Family-School Partnering Research to Practice Executive Summary

CDE Summer Symposium 2011
Family-School Partnering: From Add-On to Core
Family-School Partnering
Research to Practice
Executive Summary
During the school years, students spend 70% of their waking hours outside of
school (Clarke, 1990).
Student Achievement
 Students with partnering parents, no matter what their income or background,
are more likely to earn higher grades and test scores, attend regularly,
graduate, and pursue postsecondary education (Henderson & Mapp, 2002).
 Generalization of school program learning occurs more readily when families
are involved (Sheridan, 1997).
 Specific home and “out-of-school, coordinated” actions which improve
student achievement are as follows: (1) frequent family discussions about
school; (2) families encouraging their children regarding schoolwork; (3)
providing resources to help with schoolwork; (4) supervision of homework,
TV viewing, after-school activities (Marzano, 2003).
 Programs and interventions that explicitly engage families in supporting their
children’s learning at home are linked to higher student achievement, as are
those related to engaging families in specific skill development (Henderson &
Mapp, 2002).
 Student attributes directly related to achievement, such as effective learning
behaviors and beliefs about education, are directly influenced by familyschool partnering in student’s learning (Hoover-Dempsey, Whitaker & Ice,
Every Family, Every Student
 All students benefit from family-school partnering, including those who are at
the secondary level and those who experience differences in culture, learning,
and economic status (Jeynes, 2005, 2007).
 All parents, regardless of educational level, income status, or ethnic
background, want their children to succeed in school and desire information as
to their role (Christenson, 1995).
 School practices (such as frequent communication and having meaningful
roles for parents) are a stronger predictor of parent involvement than parent’s
educational level, income status, or ethnic background (Epstein, 1991).
Challenges and Solutions
 Educator and family challenges and solutions in partnering together for
student success are similar; they include needing explicit role expectations for
sharing responsibility, self-confidence, skills, workable logistics, authentic
invitations, and mutually respectful relationships (Hoover-Dempsey, Whitaker
& Ice, 2010).
CDE Summer Symposium 2011
Family-School Partnering: From Add-On to Core
Applying the Research to Improve Student Outcomes
Universal Tier
Encourage every family to systematically and frequently discuss school,
supervise homework and after-school time, encourage high expectations,
and reinforce student effort
Describe administrator, teacher, student, and family partnering roles
Request home learning coordination from every family and educator,
stated clearly from leadership; provide information on research and
standards; explain and use achievement data; invite partnering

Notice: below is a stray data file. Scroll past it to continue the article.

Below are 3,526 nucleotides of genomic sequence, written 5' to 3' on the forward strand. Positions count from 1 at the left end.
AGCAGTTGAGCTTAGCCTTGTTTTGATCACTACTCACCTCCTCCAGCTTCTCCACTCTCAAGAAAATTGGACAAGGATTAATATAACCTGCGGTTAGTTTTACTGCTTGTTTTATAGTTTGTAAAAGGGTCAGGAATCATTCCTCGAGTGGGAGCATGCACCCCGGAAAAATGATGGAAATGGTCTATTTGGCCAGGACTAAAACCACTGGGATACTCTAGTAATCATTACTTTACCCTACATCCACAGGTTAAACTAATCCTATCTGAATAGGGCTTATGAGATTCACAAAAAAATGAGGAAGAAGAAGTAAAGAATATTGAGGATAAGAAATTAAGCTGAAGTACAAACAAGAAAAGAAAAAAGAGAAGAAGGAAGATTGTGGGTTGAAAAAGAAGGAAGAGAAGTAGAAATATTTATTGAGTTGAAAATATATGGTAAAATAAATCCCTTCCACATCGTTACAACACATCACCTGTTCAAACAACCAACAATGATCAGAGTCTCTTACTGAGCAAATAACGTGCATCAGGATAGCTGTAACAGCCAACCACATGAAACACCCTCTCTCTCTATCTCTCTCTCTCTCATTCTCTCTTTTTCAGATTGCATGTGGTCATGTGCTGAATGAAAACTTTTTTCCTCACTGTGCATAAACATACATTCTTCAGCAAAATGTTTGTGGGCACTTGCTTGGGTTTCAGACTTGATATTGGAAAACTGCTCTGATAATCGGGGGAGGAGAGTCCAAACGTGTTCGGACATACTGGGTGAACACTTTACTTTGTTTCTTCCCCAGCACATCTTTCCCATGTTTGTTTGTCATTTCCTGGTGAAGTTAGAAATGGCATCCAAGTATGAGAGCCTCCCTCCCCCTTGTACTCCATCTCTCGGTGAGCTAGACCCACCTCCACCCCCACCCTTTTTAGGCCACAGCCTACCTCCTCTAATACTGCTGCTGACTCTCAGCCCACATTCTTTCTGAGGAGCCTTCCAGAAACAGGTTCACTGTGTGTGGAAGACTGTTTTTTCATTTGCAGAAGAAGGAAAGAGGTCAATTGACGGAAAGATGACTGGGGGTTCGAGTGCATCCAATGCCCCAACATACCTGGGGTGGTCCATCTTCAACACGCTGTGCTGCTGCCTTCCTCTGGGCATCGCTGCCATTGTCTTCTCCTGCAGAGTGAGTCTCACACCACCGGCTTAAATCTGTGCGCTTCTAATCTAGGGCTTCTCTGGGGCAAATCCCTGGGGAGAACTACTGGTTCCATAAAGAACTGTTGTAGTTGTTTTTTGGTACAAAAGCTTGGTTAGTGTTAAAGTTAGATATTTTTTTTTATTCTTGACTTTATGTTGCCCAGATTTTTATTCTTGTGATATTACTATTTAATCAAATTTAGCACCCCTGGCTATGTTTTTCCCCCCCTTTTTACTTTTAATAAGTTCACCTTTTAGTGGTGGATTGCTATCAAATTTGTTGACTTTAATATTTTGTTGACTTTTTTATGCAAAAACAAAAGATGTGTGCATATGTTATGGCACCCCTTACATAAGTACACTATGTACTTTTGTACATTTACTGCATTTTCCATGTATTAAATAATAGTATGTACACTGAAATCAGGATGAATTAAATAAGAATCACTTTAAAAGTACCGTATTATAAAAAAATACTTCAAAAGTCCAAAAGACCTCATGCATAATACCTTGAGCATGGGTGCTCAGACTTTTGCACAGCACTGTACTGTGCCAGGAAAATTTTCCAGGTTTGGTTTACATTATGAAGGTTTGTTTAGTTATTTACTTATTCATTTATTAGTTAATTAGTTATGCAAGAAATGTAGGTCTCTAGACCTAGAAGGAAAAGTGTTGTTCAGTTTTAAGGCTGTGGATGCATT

Foster ongoing two-way communication between families and teachers
Offer families choices in what can work best within their routines and
knowledge at home, tying to culture and language preferences
Ask families what they need to support learning at home, follow up
frequently, and offer liaison support for questions and support of efforts
Link home and school efforts for students by including them in planning,
communicating, and reinforcing learning
Define homework roles and responsibilities for families and educators,
always focusing on student success and ongoing teaming; problem-solve
whenever needed
Targeted and Intensive Tiers
Design home-school interventions that focus on specific, measurable
outcomes based on joint data
Include regular, mutual monitoring of student progress, with shared
discussion and planning, using data
Follow up regularly to problem-solve, encourage, and continue familyschool education; include community resources as needed
Christenson, S. L. (1995). Families and schools: What is the role of the school psychologist? School
Psychology Quarterly, 10, 118-132.
Clark, R.M. (1990). Why disadvantaged students succeed: What happens outside school is critical.
Public Welfare (17-23).
Epstein, J.L. (1991). Paths to partnership: What can we learn from federal, state, district, and school
initiatives. Phi Delta Kappa, 72 (5).
Henderson, A. & Mapp, K. (2002). A new wave of evidence: The impact of school, family, and
community connections on achievement. Austin, TX: National Center for Family &
Community Connections with Schools.
Hoover-Dempsey, K.V., Whitaker, M.C., & Ice, C.L. (2010). Motivation and
commitment to family-school partnerships. In S.L. Christenson & A.L. Reschly (Eds.), Handbook
of school-family partnerships (pp. 30-60). New York: Routledge.
Jeynes, W. H. (2005). A meta-analysis of the relation of parental involvement to urban elementary school
student academic achievement. Urban Education, 40, 237-269.
Jeynes, W. H. (2007). The relationship between parental involvement and urban secondary school student
achievement: A meta-analysis. Urban Education, 42, 82-110.
Marzano, R. J. (2003). What works in schools: Translating research into action.
Alexandria, VA: Association for Supervision and Curriculum Development.
CDE Summer Symposium 2011
Family-School Partnering: From Add-On to Core
Sheridan, S.M. (1997). Conceptual and empirical bases of conjoint behavioral consultation. School
Psychology Quarterly, 12, 119-133.